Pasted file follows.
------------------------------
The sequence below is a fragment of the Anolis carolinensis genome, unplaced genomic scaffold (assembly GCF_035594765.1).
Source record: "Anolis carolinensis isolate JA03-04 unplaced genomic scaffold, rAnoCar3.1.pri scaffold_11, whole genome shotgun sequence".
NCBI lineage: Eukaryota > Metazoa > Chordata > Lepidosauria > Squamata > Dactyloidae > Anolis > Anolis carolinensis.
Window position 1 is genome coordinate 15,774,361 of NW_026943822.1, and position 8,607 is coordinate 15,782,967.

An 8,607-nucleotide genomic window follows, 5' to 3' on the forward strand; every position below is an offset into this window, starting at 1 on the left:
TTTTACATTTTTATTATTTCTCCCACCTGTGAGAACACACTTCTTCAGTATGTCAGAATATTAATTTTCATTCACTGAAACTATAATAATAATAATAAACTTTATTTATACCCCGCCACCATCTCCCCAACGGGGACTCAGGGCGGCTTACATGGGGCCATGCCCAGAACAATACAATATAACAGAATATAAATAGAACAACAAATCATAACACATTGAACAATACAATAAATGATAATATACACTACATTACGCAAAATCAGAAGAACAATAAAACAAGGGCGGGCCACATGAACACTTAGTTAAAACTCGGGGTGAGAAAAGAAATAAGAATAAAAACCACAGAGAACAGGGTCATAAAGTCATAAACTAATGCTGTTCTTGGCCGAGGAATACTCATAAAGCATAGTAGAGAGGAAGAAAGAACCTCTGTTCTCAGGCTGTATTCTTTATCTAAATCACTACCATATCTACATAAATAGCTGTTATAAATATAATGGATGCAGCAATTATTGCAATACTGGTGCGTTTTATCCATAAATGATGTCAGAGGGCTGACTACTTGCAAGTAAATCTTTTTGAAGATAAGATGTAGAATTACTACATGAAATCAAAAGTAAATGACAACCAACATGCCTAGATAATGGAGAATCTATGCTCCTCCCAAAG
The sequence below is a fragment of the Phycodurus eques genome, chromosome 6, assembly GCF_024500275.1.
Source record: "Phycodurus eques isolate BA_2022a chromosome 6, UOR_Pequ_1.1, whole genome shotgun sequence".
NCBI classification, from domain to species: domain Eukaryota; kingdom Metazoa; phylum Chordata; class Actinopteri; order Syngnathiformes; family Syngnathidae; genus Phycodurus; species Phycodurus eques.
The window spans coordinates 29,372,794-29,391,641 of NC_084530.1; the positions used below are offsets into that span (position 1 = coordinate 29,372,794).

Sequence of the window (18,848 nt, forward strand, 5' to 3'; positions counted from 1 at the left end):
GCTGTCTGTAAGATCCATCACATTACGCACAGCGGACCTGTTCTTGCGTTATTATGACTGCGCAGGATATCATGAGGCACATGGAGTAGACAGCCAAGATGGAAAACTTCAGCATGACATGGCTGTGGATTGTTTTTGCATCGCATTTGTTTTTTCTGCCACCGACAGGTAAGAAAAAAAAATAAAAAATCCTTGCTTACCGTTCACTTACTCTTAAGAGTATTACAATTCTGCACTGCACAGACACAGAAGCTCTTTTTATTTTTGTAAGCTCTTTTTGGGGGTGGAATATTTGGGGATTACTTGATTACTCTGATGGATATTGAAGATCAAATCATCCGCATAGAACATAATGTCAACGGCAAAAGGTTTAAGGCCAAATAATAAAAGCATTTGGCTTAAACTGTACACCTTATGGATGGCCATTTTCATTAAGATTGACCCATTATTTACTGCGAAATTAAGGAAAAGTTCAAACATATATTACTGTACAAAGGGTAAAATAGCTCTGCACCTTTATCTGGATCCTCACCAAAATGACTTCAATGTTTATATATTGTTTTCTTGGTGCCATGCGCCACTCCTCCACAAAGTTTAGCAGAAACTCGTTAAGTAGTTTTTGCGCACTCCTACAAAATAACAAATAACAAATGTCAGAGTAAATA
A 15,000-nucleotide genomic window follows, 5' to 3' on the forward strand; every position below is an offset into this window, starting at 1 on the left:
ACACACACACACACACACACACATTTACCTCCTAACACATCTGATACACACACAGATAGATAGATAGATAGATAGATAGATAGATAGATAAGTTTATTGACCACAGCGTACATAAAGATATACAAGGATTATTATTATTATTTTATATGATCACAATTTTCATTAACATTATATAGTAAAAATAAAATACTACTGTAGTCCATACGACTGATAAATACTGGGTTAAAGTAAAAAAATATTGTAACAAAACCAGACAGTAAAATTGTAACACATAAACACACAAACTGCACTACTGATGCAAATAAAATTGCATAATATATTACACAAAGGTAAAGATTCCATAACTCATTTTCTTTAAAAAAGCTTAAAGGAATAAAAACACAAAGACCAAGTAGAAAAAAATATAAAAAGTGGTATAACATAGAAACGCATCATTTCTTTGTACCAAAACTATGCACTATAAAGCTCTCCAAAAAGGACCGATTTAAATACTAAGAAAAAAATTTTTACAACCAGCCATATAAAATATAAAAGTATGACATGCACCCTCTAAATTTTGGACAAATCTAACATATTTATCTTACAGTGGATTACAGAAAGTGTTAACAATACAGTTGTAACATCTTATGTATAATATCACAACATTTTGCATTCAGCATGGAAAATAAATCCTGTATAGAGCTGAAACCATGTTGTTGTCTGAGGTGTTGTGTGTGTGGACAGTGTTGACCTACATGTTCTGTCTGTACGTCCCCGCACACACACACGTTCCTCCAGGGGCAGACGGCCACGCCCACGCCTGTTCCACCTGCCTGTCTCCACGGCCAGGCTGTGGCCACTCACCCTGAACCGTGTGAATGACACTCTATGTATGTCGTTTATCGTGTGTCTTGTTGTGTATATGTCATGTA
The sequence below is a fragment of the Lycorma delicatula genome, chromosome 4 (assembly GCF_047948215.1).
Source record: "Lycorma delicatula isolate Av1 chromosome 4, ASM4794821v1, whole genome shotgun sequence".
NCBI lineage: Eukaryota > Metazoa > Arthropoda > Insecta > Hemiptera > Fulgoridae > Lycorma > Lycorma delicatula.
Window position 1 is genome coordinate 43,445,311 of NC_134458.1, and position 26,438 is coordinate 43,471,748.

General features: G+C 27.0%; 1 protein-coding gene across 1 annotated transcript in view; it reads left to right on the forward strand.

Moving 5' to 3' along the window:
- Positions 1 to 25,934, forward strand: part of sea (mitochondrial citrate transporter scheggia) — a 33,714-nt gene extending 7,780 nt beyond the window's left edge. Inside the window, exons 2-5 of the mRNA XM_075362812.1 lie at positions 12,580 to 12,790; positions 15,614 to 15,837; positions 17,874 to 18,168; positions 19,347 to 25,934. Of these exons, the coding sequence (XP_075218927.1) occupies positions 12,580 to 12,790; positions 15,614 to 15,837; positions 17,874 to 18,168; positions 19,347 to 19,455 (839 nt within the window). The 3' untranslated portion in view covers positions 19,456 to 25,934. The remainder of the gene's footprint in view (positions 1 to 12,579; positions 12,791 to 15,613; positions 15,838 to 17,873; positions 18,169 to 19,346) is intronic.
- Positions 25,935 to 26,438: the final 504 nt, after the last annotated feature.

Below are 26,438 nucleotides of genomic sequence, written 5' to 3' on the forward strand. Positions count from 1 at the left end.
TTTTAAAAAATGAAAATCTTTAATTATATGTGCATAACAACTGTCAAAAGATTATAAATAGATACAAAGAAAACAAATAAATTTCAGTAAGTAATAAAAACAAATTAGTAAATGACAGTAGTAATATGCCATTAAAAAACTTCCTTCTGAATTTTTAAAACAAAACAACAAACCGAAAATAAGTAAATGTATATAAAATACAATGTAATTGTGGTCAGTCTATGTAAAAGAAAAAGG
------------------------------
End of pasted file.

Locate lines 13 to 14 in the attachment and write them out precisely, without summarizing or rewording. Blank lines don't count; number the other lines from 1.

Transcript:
A 15,000-nucleotide genomic window follows, 5' to 3' on the forward strand; every position below is an offset into this window, starting at 1 on the left:
ACACACACACACACACACACACATTTACCTCCTAACACATCTGATACACACACAGATAGATAGATAGATAGATAGATAGATAGATAGATAAGTTTATTGACCACAGCGTACATAAAGATATACAAGGATTATTATTATTATTTTATATGATCACAATTTTCATTAACATTATATAGTAAAAATAAAATACTACTGTAGTCCATACGACTGATAAATACTGGGTTAAAGTAAAAAAATATTGTAACAAAACCAGACAGTAAAATTGTAACACATAAACACACAAACTGCACTACTGATGCAAATAAAATTGCATAATATATTACACAAAGGTAAAGATTCCATAACTCATTTTCTTTAAAAAAGCTTAAAGGAATAAAAACACAAAGACCAAGTAGAAAAAAATATAAAAAGTGGTATAACATAGAAACGCATCATTTCTTTGTACCAAAACTATGCACTATAAAGCTCTCCAAAAAGGACCGATTTAAATACTAAGAAAAAAATTTTTACAACCAGCCATATAAAATATAAAAGTATGACATGCACCCTCTAAATTTTGGACAAATCTAACATATTTATCTTACAGTGGATTACAGAAAGTGTTAACAATACAGTTGTAACATCTTATGTATAATATCACAACATTTTGCATTCAGCATGGAAAATAAATCCTGTATAGAGCTGAAACCATGTTGTTGTCTGAGGTGTTGTGTGTGTGGACAGTGTTGACCTACATGTTCTGTCTGTACGTCCCCGCACACACACACGTTCCTCCAGGGGCAGACGGCCACGCCCACGCCTGTTCCACCTGCCTGTCTCCACGGCCAGGCTGTGGCCACTCACCCTGAACCGTGTGAATGACACTCTATGTATGTCGTTTATCGTGTGTCTTGTTGTGTATATGTCATGTA